Kashmir rock agama | Laudakia tuberculata Gray, 1827

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Common Cat Snake|Boiga trigonata (Schneider, 1802)

Common Cat Snake, Boiga trigonata, Cat eyed Snake, Indian gamma snake


Genus Boiga belongs to a group of rear-fanged (opisthoglyphous) and slightly venomous snakes which are commonly known as cat-eyed snakes or cat snakes.
The above genus comes under the family Colubridae. The species of said genus are endemic to Southeast Asia, Australia, and India, but on account of their hardy nature and adaptability, they have spread to other suitable habitats around the world. Currently there are about 35 species are documented under this genus.
Boiga trigonata (Image source: wikimedia.org)
  List of species and subspecies come under the above genus are:
  1. Boiga andamanensis (Wall, 1909) – Andaman cat snake
  2. Boiga angulata (W. Peters, 1861) – Leyte cat snake
  3. Boiga barnesii (Günther, 1869) – Barnes' cat snake
  4. Boiga beddomei (Wall, 1909) – Beddome's cat snake
  5. Boiga bengkuluensis Orlov, Kudryavtzev, Ryabov & Shumakov, 2003
  6. Boiga blandingii (Hallowell, 1844) – Blanding's tree snake
  7. Boiga bourreti Tillack, Ziegler & Le Khac Quyet, 2004
  8. Boiga ceylonensis (Günther, 1858) – Sri Lanka cat snake
  9. Boiga cyanea (A.M.C. Duméril, Bibron & A.H.A. Duméril, 1854) – Green cat snake
  10. Boiga cynodon (F. Boie, 1827) – Dog-toothed cat snake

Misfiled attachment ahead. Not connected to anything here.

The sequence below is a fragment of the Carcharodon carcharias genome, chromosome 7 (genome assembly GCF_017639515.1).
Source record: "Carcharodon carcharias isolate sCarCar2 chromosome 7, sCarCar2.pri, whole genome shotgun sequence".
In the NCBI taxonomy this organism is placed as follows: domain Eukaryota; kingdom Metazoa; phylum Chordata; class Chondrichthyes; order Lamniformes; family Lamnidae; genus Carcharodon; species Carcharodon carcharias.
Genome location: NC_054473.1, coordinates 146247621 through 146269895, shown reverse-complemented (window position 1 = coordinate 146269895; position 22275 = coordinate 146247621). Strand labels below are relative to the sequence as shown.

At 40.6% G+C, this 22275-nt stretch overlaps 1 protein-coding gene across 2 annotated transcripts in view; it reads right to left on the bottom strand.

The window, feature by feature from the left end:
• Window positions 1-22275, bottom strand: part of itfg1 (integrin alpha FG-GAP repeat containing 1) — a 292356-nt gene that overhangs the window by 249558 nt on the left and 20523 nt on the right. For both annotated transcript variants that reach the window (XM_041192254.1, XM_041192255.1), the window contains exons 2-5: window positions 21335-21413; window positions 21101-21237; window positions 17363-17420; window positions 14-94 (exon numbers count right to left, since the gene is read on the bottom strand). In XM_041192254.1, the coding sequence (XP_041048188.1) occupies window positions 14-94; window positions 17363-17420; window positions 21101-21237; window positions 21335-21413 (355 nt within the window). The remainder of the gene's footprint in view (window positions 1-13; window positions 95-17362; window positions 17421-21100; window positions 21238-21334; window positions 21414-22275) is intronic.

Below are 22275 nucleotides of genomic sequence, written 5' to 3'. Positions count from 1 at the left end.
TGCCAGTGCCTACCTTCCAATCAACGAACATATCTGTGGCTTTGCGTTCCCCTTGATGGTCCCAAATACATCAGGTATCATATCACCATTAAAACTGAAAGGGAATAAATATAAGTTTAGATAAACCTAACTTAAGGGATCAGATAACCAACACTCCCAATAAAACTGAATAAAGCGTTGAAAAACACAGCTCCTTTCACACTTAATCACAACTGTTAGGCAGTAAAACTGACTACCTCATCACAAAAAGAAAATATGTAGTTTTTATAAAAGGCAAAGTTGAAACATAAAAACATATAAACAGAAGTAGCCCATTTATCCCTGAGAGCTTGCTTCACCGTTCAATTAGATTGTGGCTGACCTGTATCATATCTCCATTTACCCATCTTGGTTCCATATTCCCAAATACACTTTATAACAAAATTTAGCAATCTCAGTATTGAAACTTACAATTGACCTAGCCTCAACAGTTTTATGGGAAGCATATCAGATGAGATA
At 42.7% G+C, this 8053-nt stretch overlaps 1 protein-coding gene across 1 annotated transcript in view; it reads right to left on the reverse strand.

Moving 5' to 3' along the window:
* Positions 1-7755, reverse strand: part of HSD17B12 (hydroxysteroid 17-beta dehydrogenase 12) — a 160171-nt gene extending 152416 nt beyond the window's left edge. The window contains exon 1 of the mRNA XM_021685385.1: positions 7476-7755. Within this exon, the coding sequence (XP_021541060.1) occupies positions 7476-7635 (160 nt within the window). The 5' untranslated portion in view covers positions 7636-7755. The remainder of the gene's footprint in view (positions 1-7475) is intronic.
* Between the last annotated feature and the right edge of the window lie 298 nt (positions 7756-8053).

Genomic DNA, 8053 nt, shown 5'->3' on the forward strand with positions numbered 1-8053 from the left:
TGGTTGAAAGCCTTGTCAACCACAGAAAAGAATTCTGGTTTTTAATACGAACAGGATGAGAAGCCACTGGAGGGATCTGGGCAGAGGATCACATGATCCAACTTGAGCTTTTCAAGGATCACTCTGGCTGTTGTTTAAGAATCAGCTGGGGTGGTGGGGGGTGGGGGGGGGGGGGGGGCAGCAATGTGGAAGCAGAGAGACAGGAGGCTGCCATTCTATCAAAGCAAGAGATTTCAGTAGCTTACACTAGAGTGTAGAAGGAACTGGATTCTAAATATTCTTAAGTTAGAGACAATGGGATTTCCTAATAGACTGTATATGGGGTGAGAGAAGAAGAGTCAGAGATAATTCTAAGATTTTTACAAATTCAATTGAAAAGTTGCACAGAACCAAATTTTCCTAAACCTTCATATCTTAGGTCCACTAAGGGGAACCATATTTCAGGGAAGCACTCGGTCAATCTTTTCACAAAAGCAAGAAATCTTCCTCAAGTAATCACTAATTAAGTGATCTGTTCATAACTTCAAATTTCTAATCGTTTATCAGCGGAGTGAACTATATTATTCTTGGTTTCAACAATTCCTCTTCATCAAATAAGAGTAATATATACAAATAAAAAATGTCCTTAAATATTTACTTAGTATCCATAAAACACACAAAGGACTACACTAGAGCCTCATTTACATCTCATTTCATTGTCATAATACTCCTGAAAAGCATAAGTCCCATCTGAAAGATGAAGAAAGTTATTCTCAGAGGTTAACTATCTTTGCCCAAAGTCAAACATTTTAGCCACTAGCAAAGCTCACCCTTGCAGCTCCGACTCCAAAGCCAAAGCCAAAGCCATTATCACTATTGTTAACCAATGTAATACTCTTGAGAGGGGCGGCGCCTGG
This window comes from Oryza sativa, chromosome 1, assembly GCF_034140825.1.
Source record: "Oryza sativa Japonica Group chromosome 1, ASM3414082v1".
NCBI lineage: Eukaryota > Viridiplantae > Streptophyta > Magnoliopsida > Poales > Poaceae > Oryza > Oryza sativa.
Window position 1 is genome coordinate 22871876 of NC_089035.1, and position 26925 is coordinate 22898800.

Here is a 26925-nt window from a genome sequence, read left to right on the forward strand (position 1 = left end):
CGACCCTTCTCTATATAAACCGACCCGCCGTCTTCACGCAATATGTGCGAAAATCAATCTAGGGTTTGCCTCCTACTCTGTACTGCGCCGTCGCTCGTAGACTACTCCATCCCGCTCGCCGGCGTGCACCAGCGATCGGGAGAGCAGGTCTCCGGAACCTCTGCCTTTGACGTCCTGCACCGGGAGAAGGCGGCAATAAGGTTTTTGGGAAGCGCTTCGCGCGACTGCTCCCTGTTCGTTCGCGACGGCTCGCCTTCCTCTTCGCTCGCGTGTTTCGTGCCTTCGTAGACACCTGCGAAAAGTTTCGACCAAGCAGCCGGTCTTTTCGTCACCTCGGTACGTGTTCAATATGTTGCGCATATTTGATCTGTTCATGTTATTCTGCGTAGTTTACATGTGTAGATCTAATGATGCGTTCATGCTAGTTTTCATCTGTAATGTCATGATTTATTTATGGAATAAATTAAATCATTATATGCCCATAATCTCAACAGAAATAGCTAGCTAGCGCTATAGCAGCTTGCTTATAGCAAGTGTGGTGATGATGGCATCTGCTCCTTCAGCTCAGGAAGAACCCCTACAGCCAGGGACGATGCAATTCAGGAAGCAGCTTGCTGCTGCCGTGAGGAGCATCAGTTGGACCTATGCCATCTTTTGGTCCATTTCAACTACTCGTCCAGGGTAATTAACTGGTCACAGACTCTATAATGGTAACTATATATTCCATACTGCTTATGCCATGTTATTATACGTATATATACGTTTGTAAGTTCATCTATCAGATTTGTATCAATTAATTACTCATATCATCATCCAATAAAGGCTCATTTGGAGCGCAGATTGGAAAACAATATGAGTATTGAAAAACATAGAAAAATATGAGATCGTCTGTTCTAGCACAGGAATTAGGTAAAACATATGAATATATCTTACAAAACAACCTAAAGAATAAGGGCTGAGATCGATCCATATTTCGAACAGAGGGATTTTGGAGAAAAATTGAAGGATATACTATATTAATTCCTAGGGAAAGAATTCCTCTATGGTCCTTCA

11. Boiga dendrophila (F. Boie, 1827) – gold-ringed cat snake, mangrove snake
    1. Boiga dendrophila annectens (Boulenger, 1896)
    2. Boiga dendrophila dendrophila (F. Boie, 1827)
    3. Boiga dendrophila divergens Taylor, 1922
    4. Boiga dendrophila gemmicincta (A.M.C. Duméril, Bibron & A.H.A. Duméril, 1854)
    5. Boiga dendrophila latifasciata (Boulenger, 1896)
    6. Boiga dendrophila levitoni Gaulke, Demegillo & G. Vogel, 2005
    7. Boiga dendrophila melanota (Boulenger, 1896)
    8. Boiga dendrophila multicincta (Boulenger, 1896)
    9. Boiga dendrophila occidentalis Brongersma, 1934
  12. Boiga dightoni (Boulenger, 1894) – Pirmad cat snake
  13. Boiga drapiezii (H. Boie in F. Boie, 1827) – White-spotted cat snake
  14. Boiga flaviviridis G. Vogel & Ganesh, 2013
  15. Boiga forsteni (A.M.C. Duméril, Bibron & A.H.A. Duméril, 1854) – Forsten's cat snake
  16. Boiga gocool (Gray, 1835) – Arrowback tree snake
  17. Boiga guangxiensis Wen, 1998
  18. Boiga hoeseli  Ramadhan, Iskandar & Subasri, 2010
  19. Boiga irregularis (Merrem, 1802) – Brown tree snake
  20. Boiga jaspidea (A.M.C. Duméril, Bibron & A.H.A. Duméril, 1854) – Jasper cat snake
  21. Boiga kraepelini (Stejneger, 1902) – Kelung cat snake
  22. Boiga multifasciata (Blyth, 1861) – Many-banded cat snake
  23. Boiga multomaculata (F. Boie, 1827) – Many-spotted cat snake
  24. Boiga nigriceps (Günther, 1863) – black-headed cat snake
  25. Boiga nuchalis (Günther, 1875) – Ashahar's cat snake
  26. Boiga ochracea (Günther, 1868) – tawny cat snake
  27. Boiga philippina (W. Peters, 1867) – Philippine cat snake
  28. Boiga quincunciata (Wall, 1908)
  29. Boiga saengsomi Nutphand, 1985 – Banded cat snake
  30. Boiga schultzei Taylor, 1923 – Schultze's blunt-headed tree snake
  31. Boiga siamensis (Nutphand, 1971) – Gray cat snake
  32. Boiga tanahjampeana Orlov & Ryabov, 2002
  33. Boiga trigonata (Schneider, 1802) – Indian gamma snake
    1. Boiga trigonata trigonata (Schneider, 1802)
    2. Boiga trigonata melanocephala (Annandale, 1904)
  34. Boiga wallachi Das, 1998 – Nicobar cat snake
  35. Boiga westermanni Reinhardt, 1863 – Indian egg-eating snake